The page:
Water Quality - Nutrient Management and Cropping Systems - Lesson 1 Soil Conservation

Water Quality - Nutrient Management and Cropping Systems - Lesson 1 Soil Conservation

Target Grade Level / Age Range:

Grades 9-12

Time:

Two to three 50-minute class periods

Purpose:

Students will describe the impacts of erosion on soil, water, and air quality and learn about different tactics to reduce soil erosion and then apply the concepts into real life situations while understanding the challenges presented in each conservation tactic.

Materials:

  • Writing Materials
  • Computer or tablet with internet access
  • Soil Erosion Vocab Words.docx
  • Soil Erosion.pptx
  • Soil Erosion Summary Assessment.doc
  • Soil Erosion WS.doc
Activity Materials
  • A stream table box (can be constructed at approximately 16" long by 12" wide by 4" deep or consider purchasing the American Educational Economy Stream Table Kit for $60 found on Amazon.com). This wooden box should be made watertight by either caulking the seams or lining it with materials such as plastic, tin or tar paper. One end of the box should be notched with a V 1.5" deep and a spout attached in the V so that runoff water will flow into your waiting pail.
  • You will also need:
    • A watering can with 1/2 gallon or larger capacity
    • A plastic protractor
    • A pail to catch the excess water
    • Blocks to elevate the stream table
    • 4 inch squares cut out of dressed 2x4s work well and let you raise the elevation in approximately 1.5 inch increments, and a mop or towels to clean up any spills
    • Different soil types will be needed for the various tests and this may create a need for pails and a trowel or small shovel. Various types of mulch such as hay, pine needles, shredded newsprint or paper will also be needed.
    • A supply of small pebbles, mulch, and other materials are needed for the student to construct a dam for the activity
    • NOTE: Larger stream tables are more dramatic, but the volume of materials needed to fill them increases greatly with size

Suggested Companion Resources (books and websites)

Vocabulary

  • Water Erosion—Soil loss resulting from the action of moving water
  • Wind Erosion—Soil loss resulting from the action of the wind.
  • Tillage Erosion—the redistribution of soil through the action of tillage and gravity
  • Sheet Erosion—Gradual removal of soil in thin layers by raindrop impact and shallow surface flow.  Results in loss of the finest soil particles.
  • Rill Erosion—Loss of soil in small but visible tracks that are less than 20 cm deep that can be removed by normal cultivation. Develop when surface water concentrates in depressions or low points.
  • Ephemeral Erosion—small channels eroded by concentrated flow that can be easily filled by normal tillage, only to re-form again in the same location by additional runoff events.
  • Gully Erosion—Loss of soil in large, often impassible trenches or ditches resulting from runoff. Channels are deeper than 30 cm and cannot be removed by normal cultivation.
  • Organic Matter—consisting of plant and animal residues at various stages of decomposition, cells and tissues of soil organisms, and substances synthesized by soil organisms.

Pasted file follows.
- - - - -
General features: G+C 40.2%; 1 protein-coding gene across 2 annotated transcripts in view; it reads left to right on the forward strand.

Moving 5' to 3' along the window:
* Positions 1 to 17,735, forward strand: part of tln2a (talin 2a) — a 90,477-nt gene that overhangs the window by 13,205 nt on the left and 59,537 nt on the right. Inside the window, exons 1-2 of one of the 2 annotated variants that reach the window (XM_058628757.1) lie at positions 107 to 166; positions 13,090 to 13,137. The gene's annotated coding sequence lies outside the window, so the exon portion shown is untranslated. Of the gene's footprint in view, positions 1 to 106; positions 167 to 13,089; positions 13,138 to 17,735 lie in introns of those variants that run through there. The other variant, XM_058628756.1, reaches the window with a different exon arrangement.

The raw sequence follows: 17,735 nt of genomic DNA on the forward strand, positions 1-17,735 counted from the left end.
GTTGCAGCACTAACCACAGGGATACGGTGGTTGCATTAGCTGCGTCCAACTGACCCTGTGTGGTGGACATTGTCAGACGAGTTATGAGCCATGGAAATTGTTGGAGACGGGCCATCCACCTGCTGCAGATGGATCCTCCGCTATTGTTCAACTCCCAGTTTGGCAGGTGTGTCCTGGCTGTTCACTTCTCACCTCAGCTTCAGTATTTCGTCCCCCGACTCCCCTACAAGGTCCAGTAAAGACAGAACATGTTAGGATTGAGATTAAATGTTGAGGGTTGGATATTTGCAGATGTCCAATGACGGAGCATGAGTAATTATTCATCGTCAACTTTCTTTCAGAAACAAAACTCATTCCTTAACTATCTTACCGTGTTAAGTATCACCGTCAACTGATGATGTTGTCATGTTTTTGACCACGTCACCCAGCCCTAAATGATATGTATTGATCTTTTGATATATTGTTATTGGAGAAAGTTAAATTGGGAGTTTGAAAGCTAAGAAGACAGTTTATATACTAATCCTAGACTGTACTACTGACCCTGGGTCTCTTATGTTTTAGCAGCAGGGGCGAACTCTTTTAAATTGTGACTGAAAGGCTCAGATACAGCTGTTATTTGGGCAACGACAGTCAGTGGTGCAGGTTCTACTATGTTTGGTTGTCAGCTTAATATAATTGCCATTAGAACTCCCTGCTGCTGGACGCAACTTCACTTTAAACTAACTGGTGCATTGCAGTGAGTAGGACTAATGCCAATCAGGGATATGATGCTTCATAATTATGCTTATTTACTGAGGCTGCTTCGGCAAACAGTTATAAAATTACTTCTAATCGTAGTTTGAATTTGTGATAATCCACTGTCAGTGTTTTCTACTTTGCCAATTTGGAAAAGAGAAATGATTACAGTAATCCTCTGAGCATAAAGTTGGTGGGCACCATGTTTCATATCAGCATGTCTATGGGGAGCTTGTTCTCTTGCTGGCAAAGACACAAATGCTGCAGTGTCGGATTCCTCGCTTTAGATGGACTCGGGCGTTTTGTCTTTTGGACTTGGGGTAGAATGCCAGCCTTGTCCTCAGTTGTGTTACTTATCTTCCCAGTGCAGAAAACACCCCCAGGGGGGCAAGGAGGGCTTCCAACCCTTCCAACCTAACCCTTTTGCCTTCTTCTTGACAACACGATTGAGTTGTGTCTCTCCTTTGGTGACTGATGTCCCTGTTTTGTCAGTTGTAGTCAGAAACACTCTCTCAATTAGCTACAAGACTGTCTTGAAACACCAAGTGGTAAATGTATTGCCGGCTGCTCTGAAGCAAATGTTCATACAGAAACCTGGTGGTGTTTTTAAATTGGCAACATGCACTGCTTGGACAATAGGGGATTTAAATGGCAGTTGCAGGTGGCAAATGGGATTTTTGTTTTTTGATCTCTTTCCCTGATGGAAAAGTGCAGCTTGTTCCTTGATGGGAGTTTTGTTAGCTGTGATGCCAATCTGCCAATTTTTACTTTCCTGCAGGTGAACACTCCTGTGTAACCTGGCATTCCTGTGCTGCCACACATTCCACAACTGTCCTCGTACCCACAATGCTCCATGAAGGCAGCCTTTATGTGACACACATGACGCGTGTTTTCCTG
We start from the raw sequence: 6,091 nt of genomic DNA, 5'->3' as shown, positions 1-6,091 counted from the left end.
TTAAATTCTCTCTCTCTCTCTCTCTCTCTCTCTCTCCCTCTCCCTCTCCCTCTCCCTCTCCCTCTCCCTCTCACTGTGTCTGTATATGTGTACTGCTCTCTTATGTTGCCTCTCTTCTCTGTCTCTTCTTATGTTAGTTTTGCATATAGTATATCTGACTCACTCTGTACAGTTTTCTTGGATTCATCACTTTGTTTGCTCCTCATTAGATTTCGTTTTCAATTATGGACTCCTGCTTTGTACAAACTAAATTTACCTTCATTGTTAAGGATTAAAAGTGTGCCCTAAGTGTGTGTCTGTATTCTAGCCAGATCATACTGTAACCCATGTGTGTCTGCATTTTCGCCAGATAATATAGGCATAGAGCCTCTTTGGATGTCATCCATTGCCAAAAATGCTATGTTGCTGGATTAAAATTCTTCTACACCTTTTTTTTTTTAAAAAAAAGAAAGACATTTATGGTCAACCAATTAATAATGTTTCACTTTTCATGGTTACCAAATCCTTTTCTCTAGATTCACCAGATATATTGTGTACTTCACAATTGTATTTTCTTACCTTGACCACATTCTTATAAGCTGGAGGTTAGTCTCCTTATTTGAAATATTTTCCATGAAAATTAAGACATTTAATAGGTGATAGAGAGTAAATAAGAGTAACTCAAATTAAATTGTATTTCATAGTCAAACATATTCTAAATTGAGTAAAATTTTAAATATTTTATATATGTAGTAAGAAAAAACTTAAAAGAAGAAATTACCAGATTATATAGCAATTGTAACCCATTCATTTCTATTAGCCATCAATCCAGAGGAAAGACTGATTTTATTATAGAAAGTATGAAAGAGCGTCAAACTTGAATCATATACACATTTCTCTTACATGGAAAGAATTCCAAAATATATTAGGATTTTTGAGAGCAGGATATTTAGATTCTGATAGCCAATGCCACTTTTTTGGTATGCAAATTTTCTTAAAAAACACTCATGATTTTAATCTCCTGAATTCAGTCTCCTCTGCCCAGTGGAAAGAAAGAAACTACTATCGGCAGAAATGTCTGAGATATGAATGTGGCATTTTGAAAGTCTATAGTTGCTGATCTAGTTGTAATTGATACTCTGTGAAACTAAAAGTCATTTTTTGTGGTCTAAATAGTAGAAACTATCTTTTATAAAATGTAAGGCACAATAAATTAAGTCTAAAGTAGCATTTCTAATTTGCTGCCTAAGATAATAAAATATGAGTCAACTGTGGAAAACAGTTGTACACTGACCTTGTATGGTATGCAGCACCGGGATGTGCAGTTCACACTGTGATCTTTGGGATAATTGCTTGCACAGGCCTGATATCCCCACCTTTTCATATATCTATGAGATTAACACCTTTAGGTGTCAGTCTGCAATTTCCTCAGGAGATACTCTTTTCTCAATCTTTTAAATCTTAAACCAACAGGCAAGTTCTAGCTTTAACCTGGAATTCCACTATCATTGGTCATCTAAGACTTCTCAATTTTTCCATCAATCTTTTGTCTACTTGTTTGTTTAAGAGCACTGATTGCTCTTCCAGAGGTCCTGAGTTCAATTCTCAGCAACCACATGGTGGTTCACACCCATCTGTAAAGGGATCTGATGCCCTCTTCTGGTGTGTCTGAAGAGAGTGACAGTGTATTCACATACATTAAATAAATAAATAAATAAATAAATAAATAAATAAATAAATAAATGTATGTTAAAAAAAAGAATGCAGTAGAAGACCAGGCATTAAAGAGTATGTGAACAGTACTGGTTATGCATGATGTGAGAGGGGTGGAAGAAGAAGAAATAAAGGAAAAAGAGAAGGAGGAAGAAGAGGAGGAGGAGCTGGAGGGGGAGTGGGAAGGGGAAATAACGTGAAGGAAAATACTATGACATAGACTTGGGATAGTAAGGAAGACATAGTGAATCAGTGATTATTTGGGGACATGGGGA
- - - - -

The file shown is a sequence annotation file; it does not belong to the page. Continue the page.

• Top Soil—top layer of soil, and is the most fertile part of the land with the most nutrients for growing crops. It is composed of organic matter.
  • Topography—how the land is arranged by natural and physical features of an area (rolling hills, flat prairie land, deep ravines) and how movement of water flows
  • Soil Cover—refers to vegetation, including crops, and crop residues on the surface of the soil.
  • Land Management—process of managing the use and development (in both urban and rural settings) of land resources.
  • Soil Surface Type—smooth, rough, covered, exposed)
  • Primary Tillage—tillage which inverts, cuts or shatters the soil to a depth of 15-36 cm. Usually leaves the soil rough
  • Secondary Tillage—tillage operations that follow primary tillage. The purpose is to prepare a final seedbed that is suitable for planting, seed germination, and weed control
  • Contour Buffer Strips—Narrow strips of perennial vegetation established across the slope and alternating down the slope with wider cropped strips
  • Contour Farming—Farming sloping land (preparing, planting, and cultivating) on the contour and not up and down the slope.
  • Cover Crops: A green crop including grasses, cereal grains, legumes or forbs seeded in the early fall to protect the soil surface from erosion and reduce sediment and nutrient loss during the winter months between growing seasons.
  • Crop Rotation: Growing different revenue-generating crops in a repeated sequence on the same field. Year 1 = Corn, Year 2 = Soybeans, Year 3 = Corn, Year 4 = Alfalfa, Year 5 = Alfalfa
  • Nutrient Management: Careful management of the amount, source, placement, form and timing of the application of plant nutrients and soil amendments.
  • No-Till Farming: Soil and residue is left undisturbed from harvest to planting. No full-width tillage operations are done.
  • Field Borders: a band or strip of perennial vegetation established on the edge of a cropland field.
  • Grassed Waterways: broad, shallow and typically saucer-shaped channels designed to move surface water across farmland without causing soil erosion.
  • Terraces: Manmade structures that follow the contour of a hillside, breaking a long slope into smaller segments.
  • Windbreaks: Line/row of trees or hedges that provides shelter or protection from the wind.
  • Bioreactors: An underground trench of woodchips at the end of a tile line. Water from the tile flows through the woodchips before entering a stream or river.
  • Highly Erodible Land (HEL): Land which has the potential for long term annual soil losses to exceed the tolerable amount by eight times for a given agricultural field, as defined by USDA Natural Resources Conservation Service

Background – Agricultural Connections (what would a teacher need to know to be able to teach this content)

A big part in understanding soil erosion is understanding how environmental factors affect the soil and how certain management goals are focused on controlling the effects of erosion while also controlling plant yield and growth.

  • Introduction to Soil Erosion
    • Naturally occurring process that affects all landforms. In agriculture, soil erosion refers to the wearing away of a field’s topsoil by the natural physical forces of water and wind and the forces associated the farming activities such as tillage.